Russia accuses US of direct war role in Ukraine, grain ship anchored off Turkish coast

  • Ukraine consults US on use of HIMARS launchers, official says
  • Commentary incites Kremlin to accuse US of direct involvement
  • First grain export ship from Ukraine reaches Bosphorus in wartime
  • US sanctions targeting ex-Olympic gymnast seen as close to Putin

ISTANBUL/LONDON, Aug. 2 (Reuters) – Russia on Tuesday accused the United States of being directly involved in the war in Ukraine, as the first ship carrying Ukrainian grain to world markets since the invasion of Moscow anchored safely off the coast of Turkey after a hassle-free journey.

Russia said it was responding to comments by Vadym Skibitsky, the deputy chief of Ukraine’s military intelligence, about how Kiev had used US-made and supplied High Mobility Artillery Rocket System (HIMARS) launchers based on what he said was excellent satellite imagery. and real-time named information.

Skibitsky told the British newspaper Telegraph that there had been consultations between US and Ukrainian intelligence officials prior to the strikes and that Washington had an effective veto over intended targets, although he said US officials did not provide direct information about the target.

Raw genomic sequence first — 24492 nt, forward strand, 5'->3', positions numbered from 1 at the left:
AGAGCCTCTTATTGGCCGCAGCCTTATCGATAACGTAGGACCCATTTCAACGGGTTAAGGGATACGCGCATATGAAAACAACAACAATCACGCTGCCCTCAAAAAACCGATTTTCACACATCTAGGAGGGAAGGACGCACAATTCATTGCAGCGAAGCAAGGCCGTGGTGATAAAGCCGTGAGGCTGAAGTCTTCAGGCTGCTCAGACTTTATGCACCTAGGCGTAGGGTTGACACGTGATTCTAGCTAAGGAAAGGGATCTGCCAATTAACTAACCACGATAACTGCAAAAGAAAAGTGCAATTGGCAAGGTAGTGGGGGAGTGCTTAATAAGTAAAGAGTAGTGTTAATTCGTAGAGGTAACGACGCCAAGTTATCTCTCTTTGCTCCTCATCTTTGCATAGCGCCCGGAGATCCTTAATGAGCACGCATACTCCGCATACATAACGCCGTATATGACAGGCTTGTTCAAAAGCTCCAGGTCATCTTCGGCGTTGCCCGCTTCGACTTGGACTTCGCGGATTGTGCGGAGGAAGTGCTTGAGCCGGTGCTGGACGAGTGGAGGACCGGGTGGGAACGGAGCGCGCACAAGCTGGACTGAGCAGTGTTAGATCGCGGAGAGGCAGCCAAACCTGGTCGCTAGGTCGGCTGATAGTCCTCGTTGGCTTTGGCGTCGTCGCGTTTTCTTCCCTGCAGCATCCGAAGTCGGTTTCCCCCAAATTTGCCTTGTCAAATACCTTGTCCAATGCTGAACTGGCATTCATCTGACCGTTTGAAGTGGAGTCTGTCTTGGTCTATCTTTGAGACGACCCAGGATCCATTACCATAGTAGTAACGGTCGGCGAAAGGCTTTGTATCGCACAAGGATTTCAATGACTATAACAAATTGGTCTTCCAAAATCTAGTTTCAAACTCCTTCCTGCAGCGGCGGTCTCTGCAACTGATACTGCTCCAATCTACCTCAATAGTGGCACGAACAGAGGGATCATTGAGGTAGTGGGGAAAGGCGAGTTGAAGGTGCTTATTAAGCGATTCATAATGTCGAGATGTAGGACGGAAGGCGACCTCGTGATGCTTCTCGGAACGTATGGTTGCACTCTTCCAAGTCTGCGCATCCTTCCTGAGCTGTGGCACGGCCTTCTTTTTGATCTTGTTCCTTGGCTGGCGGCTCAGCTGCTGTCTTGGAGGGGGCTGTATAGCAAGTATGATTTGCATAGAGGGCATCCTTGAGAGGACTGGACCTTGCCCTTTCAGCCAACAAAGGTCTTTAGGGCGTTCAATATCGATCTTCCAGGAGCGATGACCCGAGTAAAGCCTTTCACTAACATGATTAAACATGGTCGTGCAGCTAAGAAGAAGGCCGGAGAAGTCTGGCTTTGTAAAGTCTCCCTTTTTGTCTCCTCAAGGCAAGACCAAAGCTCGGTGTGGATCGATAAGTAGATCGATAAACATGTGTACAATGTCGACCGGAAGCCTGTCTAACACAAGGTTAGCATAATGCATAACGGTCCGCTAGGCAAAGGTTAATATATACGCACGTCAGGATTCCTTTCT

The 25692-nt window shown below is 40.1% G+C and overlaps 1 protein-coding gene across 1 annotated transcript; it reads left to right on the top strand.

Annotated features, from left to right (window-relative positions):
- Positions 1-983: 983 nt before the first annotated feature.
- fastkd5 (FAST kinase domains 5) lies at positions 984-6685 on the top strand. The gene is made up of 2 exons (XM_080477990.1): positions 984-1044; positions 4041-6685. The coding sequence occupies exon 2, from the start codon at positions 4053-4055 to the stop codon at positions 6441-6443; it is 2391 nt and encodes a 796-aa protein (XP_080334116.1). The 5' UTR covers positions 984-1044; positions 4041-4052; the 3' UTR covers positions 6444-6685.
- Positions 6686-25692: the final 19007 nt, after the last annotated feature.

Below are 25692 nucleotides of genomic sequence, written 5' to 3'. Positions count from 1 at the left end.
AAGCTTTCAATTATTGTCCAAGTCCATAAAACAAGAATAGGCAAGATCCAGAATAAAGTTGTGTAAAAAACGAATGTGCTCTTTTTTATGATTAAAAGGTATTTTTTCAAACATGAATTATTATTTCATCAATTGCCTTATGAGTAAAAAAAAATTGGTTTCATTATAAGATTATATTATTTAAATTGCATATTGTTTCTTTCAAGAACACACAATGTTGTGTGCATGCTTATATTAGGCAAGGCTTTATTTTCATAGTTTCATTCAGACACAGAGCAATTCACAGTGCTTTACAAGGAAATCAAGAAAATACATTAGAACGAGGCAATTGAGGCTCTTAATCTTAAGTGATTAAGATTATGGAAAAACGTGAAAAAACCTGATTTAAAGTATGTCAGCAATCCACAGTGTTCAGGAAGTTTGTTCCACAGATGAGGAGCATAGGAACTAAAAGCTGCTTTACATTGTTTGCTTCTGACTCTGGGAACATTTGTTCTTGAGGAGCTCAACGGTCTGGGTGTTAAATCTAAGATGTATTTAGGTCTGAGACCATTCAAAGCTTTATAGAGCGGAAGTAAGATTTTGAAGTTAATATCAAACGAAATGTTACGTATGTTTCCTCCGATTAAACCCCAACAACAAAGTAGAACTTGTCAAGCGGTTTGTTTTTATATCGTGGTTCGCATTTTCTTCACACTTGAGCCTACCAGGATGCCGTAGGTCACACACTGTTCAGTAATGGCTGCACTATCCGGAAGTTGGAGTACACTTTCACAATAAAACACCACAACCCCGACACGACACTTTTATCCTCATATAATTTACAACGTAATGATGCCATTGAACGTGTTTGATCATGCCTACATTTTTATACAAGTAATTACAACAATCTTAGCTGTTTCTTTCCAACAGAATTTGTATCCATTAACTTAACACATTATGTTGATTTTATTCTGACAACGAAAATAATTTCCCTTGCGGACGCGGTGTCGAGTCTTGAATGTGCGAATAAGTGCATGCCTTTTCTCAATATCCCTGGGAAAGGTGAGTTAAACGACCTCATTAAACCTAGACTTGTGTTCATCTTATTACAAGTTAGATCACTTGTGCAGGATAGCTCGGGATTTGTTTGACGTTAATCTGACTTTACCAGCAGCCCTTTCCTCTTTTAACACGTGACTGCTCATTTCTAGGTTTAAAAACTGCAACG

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Russia’s defense ministry, led by a close ally of President Vladimir Putin, said the interview revealed Washington was embroiled in the conflict, despite repeated claims that it limited its role to arms deliveries because it did not want a direct confrontation with Moscow. read more

“All of this proves undeniably that, contrary to what the White House and Pentagon claim, Washington is directly involved in the conflict in Ukraine,” the Russian Defense Ministry said in a statement.

“It is the Biden administration that is directly responsible for all Kiev-approved rocket attacks on residential areas and civilian infrastructure in populated areas of Donbas and other regions that have resulted in mass deaths of civilians.”

There was no immediate response from the White House or Pentagon to the Department’s claims.

However, the Pentagon denied Moscow’s claims that Russia had destroyed six US-made HIMARS since the war in Ukraine began on February 24. Russia regularly claims that it has hit HIMARS, but has not yet provided any proof. read more

Ukraine and the West accuse Russia of carrying out devastating missile attacks on civilian targets almost daily. Both sides deny that they deliberately targeted civilians.

The accuracy and long range of missile systems supplied by the West were intended to diminish Russia’s artillery advantage, but Ukrainian President Volodymyr Zelenskiy said on Tuesday evening that despite those supplies, his country’s troops would not lose Russian advantages in heavy weapons and weapons. manpower could not yet overcome.

“This is very much felt in combat, especially in the Donbas. … It’s just hell there. Words can’t describe it,” he said.

A Russian diplomat told the United Nations that the conflict in Ukraine does not justify Russia’s use of nuclear weapons, but Moscow could decide to use its nuclear arsenal in response to “direct aggression” by NATO countries over the invasion. read more